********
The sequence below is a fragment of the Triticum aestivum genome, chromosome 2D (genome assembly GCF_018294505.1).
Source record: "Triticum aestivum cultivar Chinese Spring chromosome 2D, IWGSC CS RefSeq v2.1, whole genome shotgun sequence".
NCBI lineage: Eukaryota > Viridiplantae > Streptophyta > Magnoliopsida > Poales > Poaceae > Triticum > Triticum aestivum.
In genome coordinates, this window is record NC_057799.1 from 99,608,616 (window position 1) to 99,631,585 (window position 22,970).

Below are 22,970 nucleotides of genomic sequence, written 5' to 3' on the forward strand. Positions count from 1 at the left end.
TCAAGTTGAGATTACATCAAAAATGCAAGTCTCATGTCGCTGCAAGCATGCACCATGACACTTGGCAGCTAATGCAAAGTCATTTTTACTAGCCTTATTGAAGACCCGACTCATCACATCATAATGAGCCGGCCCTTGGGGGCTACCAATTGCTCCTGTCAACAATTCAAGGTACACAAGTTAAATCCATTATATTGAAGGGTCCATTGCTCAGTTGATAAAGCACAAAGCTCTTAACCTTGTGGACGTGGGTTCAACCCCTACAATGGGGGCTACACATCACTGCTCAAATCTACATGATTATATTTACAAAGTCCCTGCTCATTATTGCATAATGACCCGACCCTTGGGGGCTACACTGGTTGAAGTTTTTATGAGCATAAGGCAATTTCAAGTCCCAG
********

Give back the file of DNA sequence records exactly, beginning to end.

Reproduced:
The sequence below is a fragment of the Triticum aestivum genome, chromosome 2D (genome assembly GCF_018294505.1).
Source record: "Triticum aestivum cultivar Chinese Spring chromosome 2D, IWGSC CS RefSeq v2.1, whole genome shotgun sequence".
NCBI lineage: Eukaryota > Viridiplantae > Streptophyta > Magnoliopsida > Poales > Poaceae > Triticum > Triticum aestivum.
In genome coordinates, this window is record NC_057799.1 from 99,608,616 (window position 1) to 99,631,585 (window position 22,970).

Below are 22,970 nucleotides of genomic sequence, written 5' to 3' on the forward strand. Positions count from 1 at the left end.
TCAAGTTGAGATTACATCAAAAATGCAAGTCTCATGTCGCTGCAAGCATGCACCATGACACTTGGCAGCTAATGCAAAGTCATTTTTACTAGCCTTATTGAAGACCCGACTCATCACATCATAATGAGCCGGCCCTTGGGGGCTACCAATTGCTCCTGTCAACAATTCAAGGTACACAAGTTAAATCCATTATATTGAAGGGTCCATTGCTCAGTTGATAAAGCACAAAGCTCTTAACCTTGTGGACGTGGGTTCAACCCCTACAATGGGGGCTACACATCACTGCTCAAATCTACATGATTATATTTACAAAGTCCCTGCTCATTATTGCATAATGACCCGACCCTTGGGGGCTACACTGGTTGAAGTTTTTATGAGCATAAGGCAATTTCAAGTCCCAG